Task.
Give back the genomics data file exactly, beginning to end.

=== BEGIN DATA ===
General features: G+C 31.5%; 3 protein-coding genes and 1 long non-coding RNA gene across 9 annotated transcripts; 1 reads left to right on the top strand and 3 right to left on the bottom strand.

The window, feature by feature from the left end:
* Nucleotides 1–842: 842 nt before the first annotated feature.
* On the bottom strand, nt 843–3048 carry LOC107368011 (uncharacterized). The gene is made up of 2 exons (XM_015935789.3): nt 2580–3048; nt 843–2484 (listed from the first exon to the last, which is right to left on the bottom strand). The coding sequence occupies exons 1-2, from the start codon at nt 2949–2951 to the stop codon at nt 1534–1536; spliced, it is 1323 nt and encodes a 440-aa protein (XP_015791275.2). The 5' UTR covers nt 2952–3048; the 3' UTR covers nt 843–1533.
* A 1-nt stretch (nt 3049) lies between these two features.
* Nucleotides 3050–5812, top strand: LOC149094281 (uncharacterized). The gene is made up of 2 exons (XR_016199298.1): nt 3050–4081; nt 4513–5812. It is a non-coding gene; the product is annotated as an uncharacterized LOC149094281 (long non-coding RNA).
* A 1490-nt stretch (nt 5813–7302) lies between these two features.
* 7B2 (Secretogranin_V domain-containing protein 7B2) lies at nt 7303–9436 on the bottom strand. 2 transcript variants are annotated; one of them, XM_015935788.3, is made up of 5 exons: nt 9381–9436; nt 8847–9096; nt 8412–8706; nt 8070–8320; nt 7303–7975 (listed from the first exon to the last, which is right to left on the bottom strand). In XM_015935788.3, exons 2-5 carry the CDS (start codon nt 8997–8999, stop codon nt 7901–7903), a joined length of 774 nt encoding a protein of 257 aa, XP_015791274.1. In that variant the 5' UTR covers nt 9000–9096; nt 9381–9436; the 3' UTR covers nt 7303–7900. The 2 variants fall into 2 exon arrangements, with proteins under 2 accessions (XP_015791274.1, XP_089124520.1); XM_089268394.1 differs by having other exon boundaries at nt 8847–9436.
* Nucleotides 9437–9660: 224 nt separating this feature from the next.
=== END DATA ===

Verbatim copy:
General features: G+C 31.5%; 3 protein-coding genes and 1 long non-coding RNA gene across 9 annotated transcripts; 1 reads left to right on the top strand and 3 right to left on the bottom strand.

The window, feature by feature from the left end:
* Nucleotides 1–842: 842 nt before the first annotated feature.
* On the bottom strand, nt 843–3048 carry LOC107368011 (uncharacterized). The gene is made up of 2 exons (XM_015935789.3): nt 2580–3048; nt 843–2484 (listed from the first exon to the last, which is right to left on the bottom strand). The coding sequence occupies exons 1-2, from the start codon at nt 2949–2951 to the stop codon at nt 1534–1536; spliced, it is 1323 nt and encodes a 440-aa protein (XP_015791275.2). The 5' UTR covers nt 2952–3048; the 3' UTR covers nt 843–1533.
* A 1-nt stretch (nt 3049) lies between these two features.
* Nucleotides 3050–5812, top strand: LOC149094281 (uncharacterized). The gene is made up of 2 exons (XR_016199298.1): nt 3050–4081; nt 4513–5812. It is a non-coding gene; the product is annotated as an uncharacterized LOC149094281 (long non-coding RNA).
* A 1490-nt stretch (nt 5813–7302) lies between these two features.
* 7B2 (Secretogranin_V domain-containing protein 7B2) lies at nt 7303–9436 on the bottom strand. 2 transcript variants are annotated; one of them, XM_015935788.3, is made up of 5 exons: nt 9381–9436; nt 8847–9096; nt 8412–8706; nt 8070–8320; nt 7303–7975 (listed from the first exon to the last, which is right to left on the bottom strand). In XM_015935788.3, exons 2-5 carry the CDS (start codon nt 8997–8999, stop codon nt 7901–7903), a joined length of 774 nt encoding a protein of 257 aa, XP_015791274.1. In that variant the 5' UTR covers nt 9000–9096; nt 9381–9436; the 3' UTR covers nt 7303–7900. The 2 variants fall into 2 exon arrangements, with proteins under 2 accessions (XP_015791274.1, XP_089124520.1); XM_089268394.1 differs by having other exon boundaries at nt 8847–9436.
* Nucleotides 9437–9660: 224 nt separating this feature from the next.